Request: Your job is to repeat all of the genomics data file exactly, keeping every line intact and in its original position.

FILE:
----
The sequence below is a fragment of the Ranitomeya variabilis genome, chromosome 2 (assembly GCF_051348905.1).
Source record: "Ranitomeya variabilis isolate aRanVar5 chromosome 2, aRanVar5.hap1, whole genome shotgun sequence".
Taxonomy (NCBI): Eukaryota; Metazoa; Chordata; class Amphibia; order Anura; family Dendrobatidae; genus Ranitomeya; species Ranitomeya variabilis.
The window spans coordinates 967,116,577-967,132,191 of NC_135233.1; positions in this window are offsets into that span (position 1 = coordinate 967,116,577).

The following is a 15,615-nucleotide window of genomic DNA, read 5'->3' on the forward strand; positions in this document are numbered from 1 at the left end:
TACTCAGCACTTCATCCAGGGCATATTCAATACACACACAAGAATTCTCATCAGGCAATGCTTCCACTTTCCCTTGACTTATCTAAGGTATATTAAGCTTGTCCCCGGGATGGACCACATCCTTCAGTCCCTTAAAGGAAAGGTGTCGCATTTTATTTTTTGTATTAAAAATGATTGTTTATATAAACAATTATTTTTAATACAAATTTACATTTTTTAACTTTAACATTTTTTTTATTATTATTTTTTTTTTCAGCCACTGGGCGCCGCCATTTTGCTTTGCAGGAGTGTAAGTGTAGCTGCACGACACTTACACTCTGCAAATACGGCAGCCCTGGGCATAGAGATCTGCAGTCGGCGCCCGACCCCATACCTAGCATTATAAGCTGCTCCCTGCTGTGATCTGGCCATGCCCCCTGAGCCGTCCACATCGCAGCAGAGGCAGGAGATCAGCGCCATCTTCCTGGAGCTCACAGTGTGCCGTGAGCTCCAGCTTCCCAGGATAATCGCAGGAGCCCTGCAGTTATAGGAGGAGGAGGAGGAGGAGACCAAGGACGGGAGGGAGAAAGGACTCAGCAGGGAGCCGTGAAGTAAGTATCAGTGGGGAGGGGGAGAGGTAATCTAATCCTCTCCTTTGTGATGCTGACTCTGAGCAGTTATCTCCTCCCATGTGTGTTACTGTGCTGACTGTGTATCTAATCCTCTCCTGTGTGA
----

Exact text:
The sequence below is a fragment of the Ranitomeya variabilis genome, chromosome 2 (assembly GCF_051348905.1).
Source record: "Ranitomeya variabilis isolate aRanVar5 chromosome 2, aRanVar5.hap1, whole genome shotgun sequence".
Taxonomy (NCBI): Eukaryota; Metazoa; Chordata; class Amphibia; order Anura; family Dendrobatidae; genus Ranitomeya; species Ranitomeya variabilis.
The window spans coordinates 967,116,577-967,132,191 of NC_135233.1; positions in this window are offsets into that span (position 1 = coordinate 967,116,577).

The following is a 15,615-nucleotide window of genomic DNA, read 5'->3' on the forward strand; positions in this document are numbered from 1 at the left end:
TACTCAGCACTTCATCCAGGGCATATTCAATACACACACAAGAATTCTCATCAGGCAATGCTTCCACTTTCCCTTGACTTATCTAAGGTATATTAAGCTTGTCCCCGGGATGGACCACATCCTTCAGTCCCTTAAAGGAAAGGTGTCGCATTTTATTTTTTGTATTAAAAATGATTGTTTATATAAACAATTATTTTTAATACAAATTTACATTTTTTAACTTTAACATTTTTTTTATTATTATTTTTTTTTTCAGCCACTGGGCGCCGCCATTTTGCTTTGCAGGAGTGTAAGTGTAGCTGCACGACACTTACACTCTGCAAATACGGCAGCCCTGGGCATAGAGATCTGCAGTCGGCGCCCGACCCCATACCTAGCATTATAAGCTGCTCCCTGCTGTGATCTGGCCATGCCCCCTGAGCCGTCCACATCGCAGCAGAGGCAGGAGATCAGCGCCATCTTCCTGGAGCTCACAGTGTGCCGTGAGCTCCAGCTTCCCAGGATAATCGCAGGAGCCCTGCAGTTATAGGAGGAGGAGGAGGAGGAGACCAAGGACGGGAGGGAGAAAGGACTCAGCAGGGAGCCGTGAAGTAAGTATCAGTGGGGAGGGGGAGAGGTAATCTAATCCTCTCCTTTGTGATGCTGACTCTGAGCAGTTATCTCCTCCCATGTGTGTTACTGTGCTGACTGTGTATCTAATCCTCTCCTGTGTGA